Predators and Prey: A Roman Mosaic from Lod, Israel

Waddesdon Manor

5 June – 2 November 2014

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Following its tour around the globe, a rare Roman mosaic pavement excavated in Israel is on display at Waddesdon.

In 1996, local roadworks being undertaken in Lod - a city just outside Tel Aviv - uncovered an incredible series of Roman mosaic floors. Following their excavation in 2009 by the Israel Antiquities Authority, the largest and most elaborate of the set has toured to museums across the world, including the Metropolitan Museum in New York and the Louvre in Paris.

Although the site of Lod has been consistently occupied since antiquity, archaeological research conducted in the area has produced limited historical evidence. The discovery of the mosaic is therefore not only an insight into life in the ancient city, but also suggests there may be Roman treasures which still remain hidden.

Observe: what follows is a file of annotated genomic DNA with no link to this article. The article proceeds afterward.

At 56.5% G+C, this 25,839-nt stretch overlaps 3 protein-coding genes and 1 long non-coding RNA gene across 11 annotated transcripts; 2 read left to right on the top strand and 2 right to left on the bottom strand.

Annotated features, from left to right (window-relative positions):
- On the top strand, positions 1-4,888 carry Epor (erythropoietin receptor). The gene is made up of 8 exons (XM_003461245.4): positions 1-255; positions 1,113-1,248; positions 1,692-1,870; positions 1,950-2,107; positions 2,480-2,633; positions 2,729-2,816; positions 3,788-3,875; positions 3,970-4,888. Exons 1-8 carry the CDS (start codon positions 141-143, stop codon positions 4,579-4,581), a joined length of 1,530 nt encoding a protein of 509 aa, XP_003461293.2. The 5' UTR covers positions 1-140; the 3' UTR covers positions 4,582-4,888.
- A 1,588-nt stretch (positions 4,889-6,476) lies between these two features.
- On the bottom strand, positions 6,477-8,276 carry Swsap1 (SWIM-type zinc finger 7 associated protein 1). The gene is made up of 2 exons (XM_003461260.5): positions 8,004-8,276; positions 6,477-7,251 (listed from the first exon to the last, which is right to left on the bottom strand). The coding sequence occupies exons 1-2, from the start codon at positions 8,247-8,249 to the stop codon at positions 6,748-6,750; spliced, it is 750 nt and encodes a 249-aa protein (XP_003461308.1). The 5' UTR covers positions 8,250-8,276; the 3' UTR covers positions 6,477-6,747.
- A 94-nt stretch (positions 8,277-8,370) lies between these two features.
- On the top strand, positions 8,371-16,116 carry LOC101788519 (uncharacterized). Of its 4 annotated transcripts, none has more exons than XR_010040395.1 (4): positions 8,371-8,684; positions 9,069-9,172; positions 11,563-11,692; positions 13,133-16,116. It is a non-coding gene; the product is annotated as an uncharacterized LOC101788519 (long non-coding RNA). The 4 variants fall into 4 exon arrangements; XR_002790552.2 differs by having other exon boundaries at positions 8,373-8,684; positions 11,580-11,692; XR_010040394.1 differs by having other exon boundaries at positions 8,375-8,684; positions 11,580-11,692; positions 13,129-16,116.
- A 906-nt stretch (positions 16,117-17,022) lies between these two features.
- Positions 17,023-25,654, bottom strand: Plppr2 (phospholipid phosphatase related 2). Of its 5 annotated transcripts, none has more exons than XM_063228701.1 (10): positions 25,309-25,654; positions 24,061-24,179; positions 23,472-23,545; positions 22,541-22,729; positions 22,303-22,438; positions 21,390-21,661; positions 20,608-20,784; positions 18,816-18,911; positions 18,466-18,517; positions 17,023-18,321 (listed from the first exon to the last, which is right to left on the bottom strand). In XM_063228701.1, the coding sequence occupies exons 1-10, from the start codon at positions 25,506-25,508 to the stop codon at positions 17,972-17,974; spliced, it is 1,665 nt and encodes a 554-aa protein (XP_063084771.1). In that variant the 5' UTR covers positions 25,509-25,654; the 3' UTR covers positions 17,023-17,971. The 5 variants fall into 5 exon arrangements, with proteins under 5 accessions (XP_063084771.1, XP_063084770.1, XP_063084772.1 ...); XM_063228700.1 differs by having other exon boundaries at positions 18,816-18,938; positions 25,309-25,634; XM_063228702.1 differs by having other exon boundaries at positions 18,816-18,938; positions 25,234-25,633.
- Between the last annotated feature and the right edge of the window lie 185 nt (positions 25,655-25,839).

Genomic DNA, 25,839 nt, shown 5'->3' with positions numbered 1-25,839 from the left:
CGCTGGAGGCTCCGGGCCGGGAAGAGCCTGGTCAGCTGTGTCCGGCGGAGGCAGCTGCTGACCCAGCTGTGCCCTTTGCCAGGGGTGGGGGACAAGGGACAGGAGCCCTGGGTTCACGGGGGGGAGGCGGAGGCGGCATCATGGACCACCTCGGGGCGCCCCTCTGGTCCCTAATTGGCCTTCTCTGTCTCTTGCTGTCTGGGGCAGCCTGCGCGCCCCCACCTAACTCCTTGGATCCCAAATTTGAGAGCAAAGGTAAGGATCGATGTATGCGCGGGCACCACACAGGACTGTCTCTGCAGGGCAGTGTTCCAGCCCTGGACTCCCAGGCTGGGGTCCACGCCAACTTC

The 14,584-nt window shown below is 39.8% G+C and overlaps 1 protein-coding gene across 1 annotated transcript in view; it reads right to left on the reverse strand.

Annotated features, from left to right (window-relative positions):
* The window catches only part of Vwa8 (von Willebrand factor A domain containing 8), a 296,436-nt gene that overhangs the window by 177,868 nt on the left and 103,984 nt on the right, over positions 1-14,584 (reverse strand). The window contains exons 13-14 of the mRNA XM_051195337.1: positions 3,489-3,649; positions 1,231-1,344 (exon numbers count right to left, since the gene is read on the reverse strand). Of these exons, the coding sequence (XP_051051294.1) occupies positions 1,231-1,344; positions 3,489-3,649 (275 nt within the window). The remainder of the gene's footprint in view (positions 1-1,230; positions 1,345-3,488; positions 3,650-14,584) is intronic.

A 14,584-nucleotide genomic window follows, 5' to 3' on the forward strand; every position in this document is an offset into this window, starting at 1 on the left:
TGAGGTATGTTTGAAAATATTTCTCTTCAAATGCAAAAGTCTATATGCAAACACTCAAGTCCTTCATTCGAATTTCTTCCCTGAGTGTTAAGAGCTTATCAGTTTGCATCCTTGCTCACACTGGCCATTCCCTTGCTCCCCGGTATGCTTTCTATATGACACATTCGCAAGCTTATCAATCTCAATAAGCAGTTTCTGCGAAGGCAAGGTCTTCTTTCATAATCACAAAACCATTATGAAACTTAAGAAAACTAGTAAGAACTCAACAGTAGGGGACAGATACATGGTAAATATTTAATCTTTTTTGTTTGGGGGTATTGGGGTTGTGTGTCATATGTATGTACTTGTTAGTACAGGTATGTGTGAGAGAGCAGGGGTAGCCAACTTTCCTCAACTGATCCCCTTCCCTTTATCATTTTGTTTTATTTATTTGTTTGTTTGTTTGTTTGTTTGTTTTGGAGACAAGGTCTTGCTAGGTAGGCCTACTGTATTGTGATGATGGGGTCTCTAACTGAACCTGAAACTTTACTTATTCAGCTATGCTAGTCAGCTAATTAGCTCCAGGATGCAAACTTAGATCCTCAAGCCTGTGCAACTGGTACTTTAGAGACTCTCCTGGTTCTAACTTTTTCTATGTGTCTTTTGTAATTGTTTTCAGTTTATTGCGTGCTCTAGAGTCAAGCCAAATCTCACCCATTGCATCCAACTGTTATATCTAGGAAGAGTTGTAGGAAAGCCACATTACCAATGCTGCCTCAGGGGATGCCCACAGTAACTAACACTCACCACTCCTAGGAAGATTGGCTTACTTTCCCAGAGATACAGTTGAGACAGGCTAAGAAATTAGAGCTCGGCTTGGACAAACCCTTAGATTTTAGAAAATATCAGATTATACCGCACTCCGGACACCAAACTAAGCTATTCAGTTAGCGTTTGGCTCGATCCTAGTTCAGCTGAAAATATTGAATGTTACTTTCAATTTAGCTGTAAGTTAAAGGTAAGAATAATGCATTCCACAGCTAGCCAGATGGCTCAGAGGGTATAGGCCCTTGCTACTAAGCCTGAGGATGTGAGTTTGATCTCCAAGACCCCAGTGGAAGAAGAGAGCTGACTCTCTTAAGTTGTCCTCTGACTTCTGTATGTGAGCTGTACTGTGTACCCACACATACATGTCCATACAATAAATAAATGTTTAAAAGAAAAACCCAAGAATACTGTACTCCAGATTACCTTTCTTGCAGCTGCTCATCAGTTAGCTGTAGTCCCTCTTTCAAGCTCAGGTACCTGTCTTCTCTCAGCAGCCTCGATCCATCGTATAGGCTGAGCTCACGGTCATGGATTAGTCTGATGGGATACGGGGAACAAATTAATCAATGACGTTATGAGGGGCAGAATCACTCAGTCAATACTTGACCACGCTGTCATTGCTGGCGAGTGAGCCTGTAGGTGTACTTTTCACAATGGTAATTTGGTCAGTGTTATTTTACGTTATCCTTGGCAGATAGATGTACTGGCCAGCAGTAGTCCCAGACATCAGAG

For its display at Waddesdon, the mosaic is shown alongside contextual and contemporary objects from the Middle East on loan from the British Museum. The exhibition also explores the historical involvement of the Rothschild family in archaeological projects in the region, drawing on material from the Waddesdon archive.

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The Lod mosaic is believed to have belonged to a large and well-appointed Roman house and is dated to about A.D. 300. It depicts various birds, fish, and wild animals — including a lion and lioness, an elephant, a giraffe, a rhinoceros, a tiger and a bull. In Roman times, these creatures would have appeared at gladiatorial games, where they were pitted either against each other in battle.

Interestingly, none of the mosaics contains any human figures and because there is no overtly religious content, experts cannot determine whether the owner was pagan, Jew, or Christian.

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